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Volcanoes are erupting in The Philippines, but on-fire Australia received some welcome rain. The Iran war cries have been called off and The Donald’s military powers are about to be hamstrung by the Senate. Meanwhile, his impeachment trial is starting, and we’re all on Twitter for a front-row seat.

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What Could Go Right? Three cheers for full approval

Have you heard the one that goes, Israel's hospitals are full of the vaccinated, so that means the vaccines don't work? We dig in.

Emma Varvaloucas

Emma Varvaloucas

This is our weekly newsletter, What Could Go Right? Sign up here to receive it in your inbox every Thursday at 6am ET. You can read past issues here.

Three cheers for the Food and Drug Administration (FDA), who granted full approval to Pfizer’s Covid-19 vaccine on Monday, a decision that companies, universities, and government entities alike have been awaiting in order to enact vaccination mandates. It also eliminates, or at least ameliorates, a popular reason for vaccination hesitation.

It took the FDA less than four months to review 340,000 pages of data. While The New York Timescame down harshly on the agency for their slowness, The Wall Street Journal’s editorial board was more forgiving. The process was done in record time, they wrote, from “development to full approval in less than 18 months, a fraction of the 10 to 12 years required on average,” without any corners being cut. In fact, there’s “more data vouching for the Pfizer vaccine’s safety than there has been for any other vaccine approved by the FDA,” a sentence we hope gets repeated, reprinted, retweeted, and splashed on advertising materials everywhere. 

Something we didn’t realize until The Washington Post columnist Leana S. Wen pointed it out is that full approval means that Pfizer is now allowed to spend their own money marketing the vaccine. While a pharmaceutical company’s aggressive advertising spending might not be something we would usually cheerlead, in this case we are definitely onboard. For this reason and others, Wen wondered in her column whether approval will be a turning point for vaccine uptake in the United States. “Finally,” she wrote, “the coronavirus vaccine can be regarded as no different from any other vaccine that Americans are used to getting throughout our lives.”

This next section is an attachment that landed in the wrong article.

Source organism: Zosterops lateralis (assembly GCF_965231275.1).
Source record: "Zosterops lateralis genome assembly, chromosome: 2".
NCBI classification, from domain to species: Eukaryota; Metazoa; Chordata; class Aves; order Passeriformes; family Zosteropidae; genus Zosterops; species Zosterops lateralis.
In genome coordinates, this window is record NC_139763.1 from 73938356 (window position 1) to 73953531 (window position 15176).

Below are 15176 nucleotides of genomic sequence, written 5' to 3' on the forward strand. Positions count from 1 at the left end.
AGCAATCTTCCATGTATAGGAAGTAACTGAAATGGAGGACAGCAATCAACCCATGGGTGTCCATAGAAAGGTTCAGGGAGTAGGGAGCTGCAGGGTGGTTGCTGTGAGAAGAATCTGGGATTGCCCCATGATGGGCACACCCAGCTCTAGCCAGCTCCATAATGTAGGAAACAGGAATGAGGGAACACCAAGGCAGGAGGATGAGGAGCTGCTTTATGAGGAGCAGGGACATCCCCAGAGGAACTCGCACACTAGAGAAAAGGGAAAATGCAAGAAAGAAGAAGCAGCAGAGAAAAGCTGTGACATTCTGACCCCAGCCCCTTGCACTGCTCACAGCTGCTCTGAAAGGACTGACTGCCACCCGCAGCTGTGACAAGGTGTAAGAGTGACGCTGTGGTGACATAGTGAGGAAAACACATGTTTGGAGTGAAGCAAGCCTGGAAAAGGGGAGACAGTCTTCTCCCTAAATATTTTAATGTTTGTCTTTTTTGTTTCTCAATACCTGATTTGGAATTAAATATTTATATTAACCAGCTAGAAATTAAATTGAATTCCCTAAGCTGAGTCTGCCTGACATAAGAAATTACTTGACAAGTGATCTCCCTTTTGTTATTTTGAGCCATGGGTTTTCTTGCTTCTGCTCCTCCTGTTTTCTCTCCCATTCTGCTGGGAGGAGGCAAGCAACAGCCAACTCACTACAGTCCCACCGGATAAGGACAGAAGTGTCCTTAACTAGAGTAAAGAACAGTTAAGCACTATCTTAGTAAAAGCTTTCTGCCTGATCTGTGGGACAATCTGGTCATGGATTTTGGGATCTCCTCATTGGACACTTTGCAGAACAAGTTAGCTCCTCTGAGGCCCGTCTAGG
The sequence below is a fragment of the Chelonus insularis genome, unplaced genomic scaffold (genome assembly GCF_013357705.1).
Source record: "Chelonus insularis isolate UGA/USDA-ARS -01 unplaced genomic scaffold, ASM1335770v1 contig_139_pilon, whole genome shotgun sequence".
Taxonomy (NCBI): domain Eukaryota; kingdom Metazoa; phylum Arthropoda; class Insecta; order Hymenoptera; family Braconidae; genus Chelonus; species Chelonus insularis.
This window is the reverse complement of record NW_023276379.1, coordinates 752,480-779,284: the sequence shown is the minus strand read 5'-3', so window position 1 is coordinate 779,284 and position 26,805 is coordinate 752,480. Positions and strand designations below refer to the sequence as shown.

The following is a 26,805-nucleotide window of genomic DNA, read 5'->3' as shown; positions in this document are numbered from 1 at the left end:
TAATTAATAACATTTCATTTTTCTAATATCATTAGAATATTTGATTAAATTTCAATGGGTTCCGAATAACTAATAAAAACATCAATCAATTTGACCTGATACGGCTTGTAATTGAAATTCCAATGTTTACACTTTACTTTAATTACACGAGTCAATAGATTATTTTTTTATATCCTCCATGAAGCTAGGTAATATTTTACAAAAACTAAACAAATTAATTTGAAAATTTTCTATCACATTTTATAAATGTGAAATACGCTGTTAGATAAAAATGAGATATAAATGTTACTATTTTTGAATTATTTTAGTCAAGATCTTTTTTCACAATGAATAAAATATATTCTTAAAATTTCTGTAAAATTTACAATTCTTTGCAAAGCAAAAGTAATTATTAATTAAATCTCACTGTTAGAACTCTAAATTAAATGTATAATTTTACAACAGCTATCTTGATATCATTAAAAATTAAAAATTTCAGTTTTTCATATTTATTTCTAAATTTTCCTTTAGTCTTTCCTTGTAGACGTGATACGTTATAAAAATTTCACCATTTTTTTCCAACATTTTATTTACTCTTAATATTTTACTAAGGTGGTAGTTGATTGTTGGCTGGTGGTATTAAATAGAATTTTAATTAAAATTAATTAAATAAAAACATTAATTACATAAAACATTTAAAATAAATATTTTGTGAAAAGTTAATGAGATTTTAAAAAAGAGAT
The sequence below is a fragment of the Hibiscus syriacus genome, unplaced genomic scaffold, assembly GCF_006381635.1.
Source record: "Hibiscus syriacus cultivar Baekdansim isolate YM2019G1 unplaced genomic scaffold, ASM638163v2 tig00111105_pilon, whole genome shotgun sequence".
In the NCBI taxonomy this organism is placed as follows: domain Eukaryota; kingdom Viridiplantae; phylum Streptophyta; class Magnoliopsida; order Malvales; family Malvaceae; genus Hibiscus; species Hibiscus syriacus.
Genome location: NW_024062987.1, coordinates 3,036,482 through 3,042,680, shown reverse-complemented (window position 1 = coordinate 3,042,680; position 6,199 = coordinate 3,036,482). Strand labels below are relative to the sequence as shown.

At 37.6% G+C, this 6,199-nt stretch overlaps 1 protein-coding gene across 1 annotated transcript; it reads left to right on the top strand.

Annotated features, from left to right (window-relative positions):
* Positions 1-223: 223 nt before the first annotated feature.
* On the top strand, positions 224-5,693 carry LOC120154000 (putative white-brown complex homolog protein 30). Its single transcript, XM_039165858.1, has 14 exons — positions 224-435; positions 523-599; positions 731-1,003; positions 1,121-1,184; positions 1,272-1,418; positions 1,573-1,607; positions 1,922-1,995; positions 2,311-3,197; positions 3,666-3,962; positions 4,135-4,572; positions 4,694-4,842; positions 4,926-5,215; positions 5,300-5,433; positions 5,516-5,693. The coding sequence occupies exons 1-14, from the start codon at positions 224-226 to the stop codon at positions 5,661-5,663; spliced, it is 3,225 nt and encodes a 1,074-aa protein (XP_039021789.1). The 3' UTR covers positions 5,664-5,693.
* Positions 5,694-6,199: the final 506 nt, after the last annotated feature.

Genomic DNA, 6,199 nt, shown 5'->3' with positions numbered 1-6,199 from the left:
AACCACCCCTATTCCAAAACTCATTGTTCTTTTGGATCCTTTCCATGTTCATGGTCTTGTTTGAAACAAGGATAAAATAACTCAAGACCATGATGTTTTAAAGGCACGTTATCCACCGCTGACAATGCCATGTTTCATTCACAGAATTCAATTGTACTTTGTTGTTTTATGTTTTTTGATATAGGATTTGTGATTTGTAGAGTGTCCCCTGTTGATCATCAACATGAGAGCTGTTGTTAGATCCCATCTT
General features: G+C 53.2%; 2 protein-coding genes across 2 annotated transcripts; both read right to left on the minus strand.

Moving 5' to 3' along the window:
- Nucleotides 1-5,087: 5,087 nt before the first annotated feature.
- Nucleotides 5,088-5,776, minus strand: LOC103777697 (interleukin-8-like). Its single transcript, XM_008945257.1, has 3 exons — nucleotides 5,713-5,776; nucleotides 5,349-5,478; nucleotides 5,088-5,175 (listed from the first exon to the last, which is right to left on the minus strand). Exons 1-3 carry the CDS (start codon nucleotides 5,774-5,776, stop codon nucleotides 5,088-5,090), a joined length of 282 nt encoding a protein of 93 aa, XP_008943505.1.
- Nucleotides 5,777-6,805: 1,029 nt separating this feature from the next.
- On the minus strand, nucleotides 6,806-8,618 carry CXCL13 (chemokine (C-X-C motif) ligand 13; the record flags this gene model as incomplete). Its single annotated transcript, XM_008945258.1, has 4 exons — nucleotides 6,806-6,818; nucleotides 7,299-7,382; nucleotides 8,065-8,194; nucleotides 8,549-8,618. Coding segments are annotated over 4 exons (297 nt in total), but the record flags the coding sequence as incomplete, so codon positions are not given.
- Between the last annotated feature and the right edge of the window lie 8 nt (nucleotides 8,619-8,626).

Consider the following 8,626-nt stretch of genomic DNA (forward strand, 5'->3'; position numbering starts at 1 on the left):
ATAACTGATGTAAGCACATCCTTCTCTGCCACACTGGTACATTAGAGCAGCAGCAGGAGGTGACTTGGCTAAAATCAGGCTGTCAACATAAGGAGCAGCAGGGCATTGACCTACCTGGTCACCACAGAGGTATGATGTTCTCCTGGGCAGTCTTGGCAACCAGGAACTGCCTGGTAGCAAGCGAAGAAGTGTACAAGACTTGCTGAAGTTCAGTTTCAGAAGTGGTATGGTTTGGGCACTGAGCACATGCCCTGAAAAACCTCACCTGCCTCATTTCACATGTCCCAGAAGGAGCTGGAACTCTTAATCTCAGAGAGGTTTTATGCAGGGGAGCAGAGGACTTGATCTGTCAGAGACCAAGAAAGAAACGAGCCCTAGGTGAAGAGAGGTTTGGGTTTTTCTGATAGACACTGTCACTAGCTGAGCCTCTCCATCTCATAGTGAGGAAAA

Meanwhile, in many Latin American countries where doses are becoming more available and where there are fewer trust issues surrounding vaccines, vaccinations are soaring. Brazil, for instance, boasts the highest percentage of people in the world who say they will get vaccinated, at 88%.

There’s no denying the vaccination game is in part psychological. The more comfortable people feel about the vaccine, the more people will take it. Here at TPN, we actually view this as an exciting opportunity for those of us wondering how we can help usher in progress ourselves. The power we each have within our interpersonal networks is huge, and it can be used effectively. Rather than, say, venting frustration on social media, we can simply support anyone we know going through the “to get it or not to get it” decision-making process by listening to their concerns and fears, asking what questions they may have, and sharing our own good experiences. In other words, our best advice is: be a sounding board, not a debater. But all right, if you’re like us and can’t resist a juicy, fact-based roundup, here’s one piece we found helpful from Vogue Australia that addresses misinformation around fertility, pregnancy, and the vaccines

Have you heard the one that goes, Israel’s hospitals are full of the vaccinated, so that proves the vaccines don’t work? Grant us a moment while we kick our favorite dog, the media, again, for elevating this irresponsible narrative. Just two days ago, The Daily Beast’s article “Ultra Vaxxed Israel’s Crisis Is a Dire Warning to America” was trending on Twitter.